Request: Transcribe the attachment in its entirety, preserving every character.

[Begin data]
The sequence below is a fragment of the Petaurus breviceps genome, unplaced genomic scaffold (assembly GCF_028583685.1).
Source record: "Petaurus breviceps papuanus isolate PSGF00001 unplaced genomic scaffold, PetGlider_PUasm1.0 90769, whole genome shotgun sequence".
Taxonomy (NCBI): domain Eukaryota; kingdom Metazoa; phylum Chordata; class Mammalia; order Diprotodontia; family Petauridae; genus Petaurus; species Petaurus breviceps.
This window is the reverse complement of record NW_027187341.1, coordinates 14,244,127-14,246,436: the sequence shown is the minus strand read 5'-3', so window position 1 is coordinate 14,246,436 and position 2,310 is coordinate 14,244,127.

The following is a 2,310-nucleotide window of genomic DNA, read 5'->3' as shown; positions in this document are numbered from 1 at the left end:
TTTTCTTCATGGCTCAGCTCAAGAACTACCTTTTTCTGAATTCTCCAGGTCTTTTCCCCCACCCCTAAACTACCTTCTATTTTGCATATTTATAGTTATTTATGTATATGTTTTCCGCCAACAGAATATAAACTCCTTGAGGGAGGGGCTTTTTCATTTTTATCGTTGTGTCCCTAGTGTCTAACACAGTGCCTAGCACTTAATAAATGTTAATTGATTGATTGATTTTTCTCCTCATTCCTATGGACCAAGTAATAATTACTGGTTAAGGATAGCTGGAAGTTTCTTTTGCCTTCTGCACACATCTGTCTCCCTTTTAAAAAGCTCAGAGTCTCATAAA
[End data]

The sequence below is a fragment of the Petaurus breviceps genome, unplaced genomic scaffold (assembly GCF_028583685.1).
Source record: "Petaurus breviceps papuanus isolate PSGF00001 unplaced genomic scaffold, PetGlider_PUasm1.0 90769, whole genome shotgun sequence".
Taxonomy (NCBI): domain Eukaryota; kingdom Metazoa; phylum Chordata; class Mammalia; order Diprotodontia; family Petauridae; genus Petaurus; species Petaurus breviceps.
This window is the reverse complement of record NW_027187341.1, coordinates 14,244,127-14,246,436: the sequence shown is the minus strand read 5'-3', so window position 1 is coordinate 14,246,436 and position 2,310 is coordinate 14,244,127.

The following is a 2,310-nucleotide window of genomic DNA, read 5'->3' as shown; positions in this document are numbered from 1 at the left end:
TTTTCTTCATGGCTCAGCTCAAGAACTACCTTTTTCTGAATTCTCCAGGTCTTTTCCCCCACCCCTAAACTACCTTCTATTTTGCATATTTATAGTTATTTATGTATATGTTTTCCGCCAACAGAATATAAACTCCTTGAGGGAGGGGCTTTTTCATTTTTATCGTTGTGTCCCTAGTGTCTAACACAGTGCCTAGCACTTAATAAATGTTAATTGATTGATTGATTTTTCTCCTCATTCCTATGGACCAAGTAATAATTACTGGTTAAGGATAGCTGGAAGTTTCTTTTGCCTTCTGCACACATCTGTCTCCCTTTTAAAAAGCTCAGAGTCTCATAAA